O Rosary That Recalled My Tear

Close-up of the Spanish colonial-style crucifix.
Close-up of the Spanish colonial-style crucifix.

A phaidrín do dhúisg mo dhéar,
ionmhain méar do bhitheadh ort:
ionmhain cridhe fáilteach fial
’gá raibhe riamh gus a nocht.

Dá éag is tuirseach atáim,
an lámh má mbítheá gach n-uair,
nach cluinim a beith i gclí
agus nach bhfaicim í uaim.

O rosary that recalled my tear,
dear was the finger in my sight,
that touched you once, beloved the heart
of him who owned you till tonight.

I grieve the death of him whose hand
you did entwine each hour of prayer;
my grief that it is lifeless now
and I no longer see it there.

Lament of Aithbhreac inghean Coirceadail, to her husband Niall Óg (mac Thorcuil) MacNeill of Gigha, who was likely constable of Castle Sween in Knapdale in the 1470s. Composed in Classical Gaelic syllabic metre, and attuned to the traditions of bardic elegy, it is found in the Book of the Dean of Lismore.

Castle Sween

Castle Sween is located on the eastern shore of Loch Sween, in Knapdale, on the west coast of Argyll, Scotland. It is thought to be one of the earliest stone castles built in Scotland, having been built sometime in the late XII century. The castle’s towers were later additions to wooden structures which have now since vanished.

Castle Sween takes its name from Suibhne, who is thought to have built the castle. Suibhne is believed to have been a grandson of Hugh “the Splendid” O’Neill who died in 1047.

In the XIII century the Clan MacSween, or descendants of Suibhne, governed lands extending as far north as Loch Awe and as far south as Skipness Castle on Loch Fyne. In the later half of the XIII the MacSween lands of Knapdale passed into the hands of the Stewart Earls of Menteith.

By the time of the Wars of Scottish Independence the MacSweens took the wrong side, and when Robert the Bruce became King of Scots, he displaced the MacSweens from their lands. After Robert the Bruce had defeated MacDougall Lord of Lorne in 1308, he then laid siege to Alasdair Og MacDonald in Castle Sween. Alastair gave himself up and was disinherited by Robert Bruce who then granted Islay to Alasdair’s younger brother, Angus Og, the king’s loyal supporter, who also received the Castle Sween in Kintyre from the King.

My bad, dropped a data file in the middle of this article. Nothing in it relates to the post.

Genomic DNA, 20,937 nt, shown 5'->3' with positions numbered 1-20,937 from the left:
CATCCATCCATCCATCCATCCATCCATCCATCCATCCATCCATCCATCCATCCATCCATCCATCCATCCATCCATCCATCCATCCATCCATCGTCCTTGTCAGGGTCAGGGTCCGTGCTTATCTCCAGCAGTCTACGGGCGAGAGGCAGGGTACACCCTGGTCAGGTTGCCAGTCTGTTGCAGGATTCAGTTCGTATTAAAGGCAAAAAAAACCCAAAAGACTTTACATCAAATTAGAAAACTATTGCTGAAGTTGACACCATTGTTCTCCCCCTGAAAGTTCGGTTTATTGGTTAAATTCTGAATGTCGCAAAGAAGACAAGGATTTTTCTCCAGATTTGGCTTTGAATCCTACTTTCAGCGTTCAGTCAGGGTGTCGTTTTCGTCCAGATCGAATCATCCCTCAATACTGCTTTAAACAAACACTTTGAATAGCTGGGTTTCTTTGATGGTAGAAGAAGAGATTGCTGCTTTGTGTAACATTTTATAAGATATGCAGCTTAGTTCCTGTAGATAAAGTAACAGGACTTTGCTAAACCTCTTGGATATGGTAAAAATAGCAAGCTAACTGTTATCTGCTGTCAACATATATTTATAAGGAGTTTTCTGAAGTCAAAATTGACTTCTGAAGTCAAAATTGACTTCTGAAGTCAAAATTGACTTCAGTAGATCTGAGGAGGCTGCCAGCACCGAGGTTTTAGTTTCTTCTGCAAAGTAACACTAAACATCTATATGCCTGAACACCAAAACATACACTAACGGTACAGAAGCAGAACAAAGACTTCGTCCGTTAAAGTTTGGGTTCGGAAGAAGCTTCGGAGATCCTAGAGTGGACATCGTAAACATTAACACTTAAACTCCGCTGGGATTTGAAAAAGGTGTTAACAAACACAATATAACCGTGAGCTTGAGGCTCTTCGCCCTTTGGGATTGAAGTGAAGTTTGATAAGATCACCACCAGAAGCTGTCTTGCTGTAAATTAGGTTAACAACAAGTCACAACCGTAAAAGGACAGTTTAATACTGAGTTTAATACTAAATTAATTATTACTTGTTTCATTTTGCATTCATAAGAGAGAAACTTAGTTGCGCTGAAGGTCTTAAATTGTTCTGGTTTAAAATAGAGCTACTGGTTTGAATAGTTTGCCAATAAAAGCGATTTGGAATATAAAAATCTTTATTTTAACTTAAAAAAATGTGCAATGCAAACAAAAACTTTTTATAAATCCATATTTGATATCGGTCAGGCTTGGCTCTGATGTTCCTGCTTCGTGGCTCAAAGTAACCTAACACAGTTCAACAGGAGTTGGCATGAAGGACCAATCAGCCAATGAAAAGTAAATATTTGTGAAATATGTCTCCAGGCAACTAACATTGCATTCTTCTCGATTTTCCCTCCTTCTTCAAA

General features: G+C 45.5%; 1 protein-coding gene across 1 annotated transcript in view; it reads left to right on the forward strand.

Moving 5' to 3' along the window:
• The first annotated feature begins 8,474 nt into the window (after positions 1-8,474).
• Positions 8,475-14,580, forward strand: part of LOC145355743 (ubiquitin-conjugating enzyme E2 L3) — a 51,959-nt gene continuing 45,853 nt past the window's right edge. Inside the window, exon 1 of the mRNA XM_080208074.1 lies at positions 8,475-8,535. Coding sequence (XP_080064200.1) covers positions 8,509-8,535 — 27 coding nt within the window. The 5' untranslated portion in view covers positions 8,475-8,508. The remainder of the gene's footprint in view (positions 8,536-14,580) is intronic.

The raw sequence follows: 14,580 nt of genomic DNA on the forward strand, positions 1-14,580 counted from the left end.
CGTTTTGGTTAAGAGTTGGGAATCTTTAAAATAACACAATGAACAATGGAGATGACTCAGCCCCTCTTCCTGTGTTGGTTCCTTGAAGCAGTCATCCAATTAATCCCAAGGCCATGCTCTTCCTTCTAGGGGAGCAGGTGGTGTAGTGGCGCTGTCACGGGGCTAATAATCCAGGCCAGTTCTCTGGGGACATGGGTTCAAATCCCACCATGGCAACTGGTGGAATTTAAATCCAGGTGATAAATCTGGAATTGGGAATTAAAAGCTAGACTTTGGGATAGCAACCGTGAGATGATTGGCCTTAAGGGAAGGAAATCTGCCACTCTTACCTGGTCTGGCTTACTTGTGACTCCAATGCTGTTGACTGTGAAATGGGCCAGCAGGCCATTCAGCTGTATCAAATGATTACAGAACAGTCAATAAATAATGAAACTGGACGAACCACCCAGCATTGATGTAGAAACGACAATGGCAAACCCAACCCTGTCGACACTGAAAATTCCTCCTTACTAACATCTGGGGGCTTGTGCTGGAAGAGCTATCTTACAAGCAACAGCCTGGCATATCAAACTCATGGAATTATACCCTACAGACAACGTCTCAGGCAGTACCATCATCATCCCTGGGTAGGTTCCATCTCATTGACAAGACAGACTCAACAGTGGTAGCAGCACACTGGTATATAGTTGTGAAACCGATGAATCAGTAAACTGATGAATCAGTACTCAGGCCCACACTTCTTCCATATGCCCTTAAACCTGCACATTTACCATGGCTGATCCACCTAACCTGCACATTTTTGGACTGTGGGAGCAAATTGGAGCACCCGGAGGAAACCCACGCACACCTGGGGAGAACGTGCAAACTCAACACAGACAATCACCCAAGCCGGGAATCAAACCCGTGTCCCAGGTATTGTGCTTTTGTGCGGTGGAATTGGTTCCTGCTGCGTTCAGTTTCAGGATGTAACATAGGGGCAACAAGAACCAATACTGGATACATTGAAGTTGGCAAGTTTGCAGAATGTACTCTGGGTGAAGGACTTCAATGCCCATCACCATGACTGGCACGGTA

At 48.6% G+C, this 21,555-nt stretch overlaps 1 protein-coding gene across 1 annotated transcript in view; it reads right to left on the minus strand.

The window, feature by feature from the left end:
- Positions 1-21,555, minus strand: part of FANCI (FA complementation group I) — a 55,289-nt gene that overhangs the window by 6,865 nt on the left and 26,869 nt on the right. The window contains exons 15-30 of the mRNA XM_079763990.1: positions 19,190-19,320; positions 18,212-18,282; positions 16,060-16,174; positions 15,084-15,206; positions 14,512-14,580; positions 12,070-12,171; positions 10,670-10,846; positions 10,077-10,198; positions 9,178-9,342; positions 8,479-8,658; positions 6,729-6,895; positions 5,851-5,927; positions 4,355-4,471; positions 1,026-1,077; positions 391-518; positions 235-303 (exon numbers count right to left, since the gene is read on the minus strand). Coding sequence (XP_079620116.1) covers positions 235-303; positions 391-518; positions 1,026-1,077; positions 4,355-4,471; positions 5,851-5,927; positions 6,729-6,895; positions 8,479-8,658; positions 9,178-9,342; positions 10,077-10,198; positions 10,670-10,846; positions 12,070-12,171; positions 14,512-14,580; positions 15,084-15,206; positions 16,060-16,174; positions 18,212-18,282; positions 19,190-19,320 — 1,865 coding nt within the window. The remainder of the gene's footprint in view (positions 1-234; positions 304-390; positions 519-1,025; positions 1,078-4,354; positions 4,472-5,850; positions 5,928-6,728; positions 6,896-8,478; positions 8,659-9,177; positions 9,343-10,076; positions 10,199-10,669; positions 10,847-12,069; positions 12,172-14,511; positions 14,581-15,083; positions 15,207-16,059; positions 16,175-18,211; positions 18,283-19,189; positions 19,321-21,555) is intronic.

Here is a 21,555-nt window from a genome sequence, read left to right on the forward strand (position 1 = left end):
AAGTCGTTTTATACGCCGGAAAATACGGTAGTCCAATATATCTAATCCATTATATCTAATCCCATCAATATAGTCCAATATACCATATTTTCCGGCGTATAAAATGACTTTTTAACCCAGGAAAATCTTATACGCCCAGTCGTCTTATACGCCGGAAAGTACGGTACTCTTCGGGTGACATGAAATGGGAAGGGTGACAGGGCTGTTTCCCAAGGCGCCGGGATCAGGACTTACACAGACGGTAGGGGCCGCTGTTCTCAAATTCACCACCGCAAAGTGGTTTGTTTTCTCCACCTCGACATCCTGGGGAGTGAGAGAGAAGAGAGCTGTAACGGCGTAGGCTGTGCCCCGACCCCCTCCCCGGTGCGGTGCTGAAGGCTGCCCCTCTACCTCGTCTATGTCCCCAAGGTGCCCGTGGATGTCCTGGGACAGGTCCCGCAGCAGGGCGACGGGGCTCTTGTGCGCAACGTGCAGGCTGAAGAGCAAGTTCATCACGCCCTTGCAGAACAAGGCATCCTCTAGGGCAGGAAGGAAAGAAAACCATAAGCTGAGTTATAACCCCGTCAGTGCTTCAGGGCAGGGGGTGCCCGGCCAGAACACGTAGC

In 1310, Edward II of England granted John MacSween and his brothers their family’s ancestral lands of Knapdale (though by then Castle Sween was held by Sir John Menteith). It is possible that this could be the “tryst of a fleet against Castle Sween,” recorded in the Book of the Dean of Lismore, which tells of the attack of John Mac Sween on Castle Sween.

In 1323, after the death of Sir John Menteith, the Lordship of Arran and Knapdale passed to his son and grandson. In 1376, half of Knapdale, which included Castle Sween, passed into possession of the MacDonald Lords of the Isles, by grant of Robert II of Scotland to his son-in-law John I, Lord of the Isles.

During the MacDonald’s century and a half of holding the castle, the castellans were first MacNeils and later MacMillans.

Castle Sween from the loch.

In 1490 Castle Sween was granted to Colin Campbell, 1st Earl of Argyll, by James IV of Scotland.

In 1647, during the Wars of the Three Kingdoms, Castle Sween was attacked and burnt by Alasdair MacColla and his Irish Confederate followers.